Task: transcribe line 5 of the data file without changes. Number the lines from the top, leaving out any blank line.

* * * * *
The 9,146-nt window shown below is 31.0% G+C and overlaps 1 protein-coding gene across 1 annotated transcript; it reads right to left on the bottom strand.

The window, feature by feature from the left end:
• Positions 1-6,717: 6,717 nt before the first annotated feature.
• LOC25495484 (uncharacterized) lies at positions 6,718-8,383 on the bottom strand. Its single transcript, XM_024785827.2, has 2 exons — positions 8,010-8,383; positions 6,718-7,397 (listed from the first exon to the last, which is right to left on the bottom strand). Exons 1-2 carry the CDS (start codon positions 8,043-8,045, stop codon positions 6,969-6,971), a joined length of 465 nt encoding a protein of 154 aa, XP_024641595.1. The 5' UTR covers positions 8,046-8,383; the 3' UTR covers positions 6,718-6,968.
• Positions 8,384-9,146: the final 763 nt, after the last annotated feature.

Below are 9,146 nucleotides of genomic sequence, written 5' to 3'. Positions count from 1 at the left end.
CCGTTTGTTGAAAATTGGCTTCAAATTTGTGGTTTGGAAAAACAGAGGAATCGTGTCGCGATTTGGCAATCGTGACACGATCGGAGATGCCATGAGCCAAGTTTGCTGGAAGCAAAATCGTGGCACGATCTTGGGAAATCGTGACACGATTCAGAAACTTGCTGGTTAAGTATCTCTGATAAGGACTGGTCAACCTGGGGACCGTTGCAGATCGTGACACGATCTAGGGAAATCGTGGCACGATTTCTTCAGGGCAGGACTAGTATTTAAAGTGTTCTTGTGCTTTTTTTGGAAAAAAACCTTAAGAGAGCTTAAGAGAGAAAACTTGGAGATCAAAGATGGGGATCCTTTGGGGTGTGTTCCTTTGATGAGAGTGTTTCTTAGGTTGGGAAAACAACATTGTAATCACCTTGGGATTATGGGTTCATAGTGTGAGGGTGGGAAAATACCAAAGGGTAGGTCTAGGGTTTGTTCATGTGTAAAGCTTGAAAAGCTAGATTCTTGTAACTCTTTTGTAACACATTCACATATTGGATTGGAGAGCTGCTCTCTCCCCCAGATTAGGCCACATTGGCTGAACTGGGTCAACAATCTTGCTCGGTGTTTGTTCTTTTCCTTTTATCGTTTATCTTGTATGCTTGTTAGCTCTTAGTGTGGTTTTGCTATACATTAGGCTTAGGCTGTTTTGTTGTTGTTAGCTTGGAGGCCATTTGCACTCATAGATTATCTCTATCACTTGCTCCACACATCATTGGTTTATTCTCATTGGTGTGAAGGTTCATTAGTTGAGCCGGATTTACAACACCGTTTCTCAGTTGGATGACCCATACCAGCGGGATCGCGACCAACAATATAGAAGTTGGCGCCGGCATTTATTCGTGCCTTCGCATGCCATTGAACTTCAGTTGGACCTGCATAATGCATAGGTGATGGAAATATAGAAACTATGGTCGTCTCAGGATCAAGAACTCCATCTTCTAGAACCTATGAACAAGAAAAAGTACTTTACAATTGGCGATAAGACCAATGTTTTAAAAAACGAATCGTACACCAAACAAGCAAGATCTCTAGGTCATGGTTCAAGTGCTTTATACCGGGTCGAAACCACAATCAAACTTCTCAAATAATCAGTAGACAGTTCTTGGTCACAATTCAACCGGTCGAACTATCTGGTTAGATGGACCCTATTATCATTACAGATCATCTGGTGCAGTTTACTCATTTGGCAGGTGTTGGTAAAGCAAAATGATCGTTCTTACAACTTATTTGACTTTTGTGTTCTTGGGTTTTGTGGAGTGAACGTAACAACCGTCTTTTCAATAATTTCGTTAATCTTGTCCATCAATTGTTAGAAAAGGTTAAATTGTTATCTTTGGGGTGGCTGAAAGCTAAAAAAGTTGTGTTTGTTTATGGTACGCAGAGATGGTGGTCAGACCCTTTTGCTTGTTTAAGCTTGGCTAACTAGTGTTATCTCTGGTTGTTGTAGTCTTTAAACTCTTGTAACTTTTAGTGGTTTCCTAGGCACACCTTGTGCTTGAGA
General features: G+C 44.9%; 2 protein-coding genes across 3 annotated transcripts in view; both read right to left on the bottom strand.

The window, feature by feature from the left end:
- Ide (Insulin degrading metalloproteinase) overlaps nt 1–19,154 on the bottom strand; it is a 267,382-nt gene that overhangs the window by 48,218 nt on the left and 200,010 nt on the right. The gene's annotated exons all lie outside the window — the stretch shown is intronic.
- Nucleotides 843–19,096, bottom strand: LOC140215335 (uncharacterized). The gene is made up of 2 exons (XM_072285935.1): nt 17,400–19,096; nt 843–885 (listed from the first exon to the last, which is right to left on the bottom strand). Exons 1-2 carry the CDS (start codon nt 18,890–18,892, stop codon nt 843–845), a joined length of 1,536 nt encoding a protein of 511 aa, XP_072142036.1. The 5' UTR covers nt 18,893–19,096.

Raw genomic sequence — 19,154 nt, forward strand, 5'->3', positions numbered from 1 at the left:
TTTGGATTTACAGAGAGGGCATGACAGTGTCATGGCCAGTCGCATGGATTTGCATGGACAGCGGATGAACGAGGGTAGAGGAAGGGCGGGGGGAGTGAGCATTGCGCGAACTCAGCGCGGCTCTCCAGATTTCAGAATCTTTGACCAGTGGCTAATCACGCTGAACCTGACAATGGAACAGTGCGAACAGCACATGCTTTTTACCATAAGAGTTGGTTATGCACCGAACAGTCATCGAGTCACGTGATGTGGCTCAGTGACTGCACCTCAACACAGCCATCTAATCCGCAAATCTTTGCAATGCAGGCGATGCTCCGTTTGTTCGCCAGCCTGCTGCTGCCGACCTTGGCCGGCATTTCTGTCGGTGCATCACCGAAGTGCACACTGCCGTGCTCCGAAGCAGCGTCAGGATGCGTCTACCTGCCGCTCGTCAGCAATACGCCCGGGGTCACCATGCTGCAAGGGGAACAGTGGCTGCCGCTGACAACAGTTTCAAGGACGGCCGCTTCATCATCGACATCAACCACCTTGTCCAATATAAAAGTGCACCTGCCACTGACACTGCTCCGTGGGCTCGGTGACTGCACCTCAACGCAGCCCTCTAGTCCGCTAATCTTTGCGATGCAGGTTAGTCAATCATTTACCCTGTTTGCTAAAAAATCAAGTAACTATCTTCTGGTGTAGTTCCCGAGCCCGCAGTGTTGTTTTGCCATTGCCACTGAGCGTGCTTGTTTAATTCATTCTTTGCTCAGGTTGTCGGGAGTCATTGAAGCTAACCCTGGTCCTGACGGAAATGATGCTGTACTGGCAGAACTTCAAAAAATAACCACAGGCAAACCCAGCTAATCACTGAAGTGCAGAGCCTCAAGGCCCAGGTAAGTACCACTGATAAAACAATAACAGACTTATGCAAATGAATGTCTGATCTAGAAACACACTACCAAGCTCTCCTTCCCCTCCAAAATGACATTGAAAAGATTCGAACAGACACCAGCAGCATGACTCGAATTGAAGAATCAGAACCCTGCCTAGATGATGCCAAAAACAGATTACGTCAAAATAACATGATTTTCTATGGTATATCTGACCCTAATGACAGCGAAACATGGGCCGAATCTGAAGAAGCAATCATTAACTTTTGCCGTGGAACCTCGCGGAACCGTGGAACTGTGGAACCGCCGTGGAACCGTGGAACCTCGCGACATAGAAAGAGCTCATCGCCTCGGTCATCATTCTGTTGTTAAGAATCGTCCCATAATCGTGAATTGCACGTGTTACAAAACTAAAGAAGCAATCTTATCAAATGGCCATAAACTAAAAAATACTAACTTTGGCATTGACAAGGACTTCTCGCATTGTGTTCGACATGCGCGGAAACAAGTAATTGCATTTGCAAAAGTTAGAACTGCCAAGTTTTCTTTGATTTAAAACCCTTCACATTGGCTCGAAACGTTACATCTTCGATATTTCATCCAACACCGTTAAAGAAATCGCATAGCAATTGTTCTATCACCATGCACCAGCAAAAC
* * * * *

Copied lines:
• Positions 8,384-9,146: the final 763 nt, after the last annotated feature.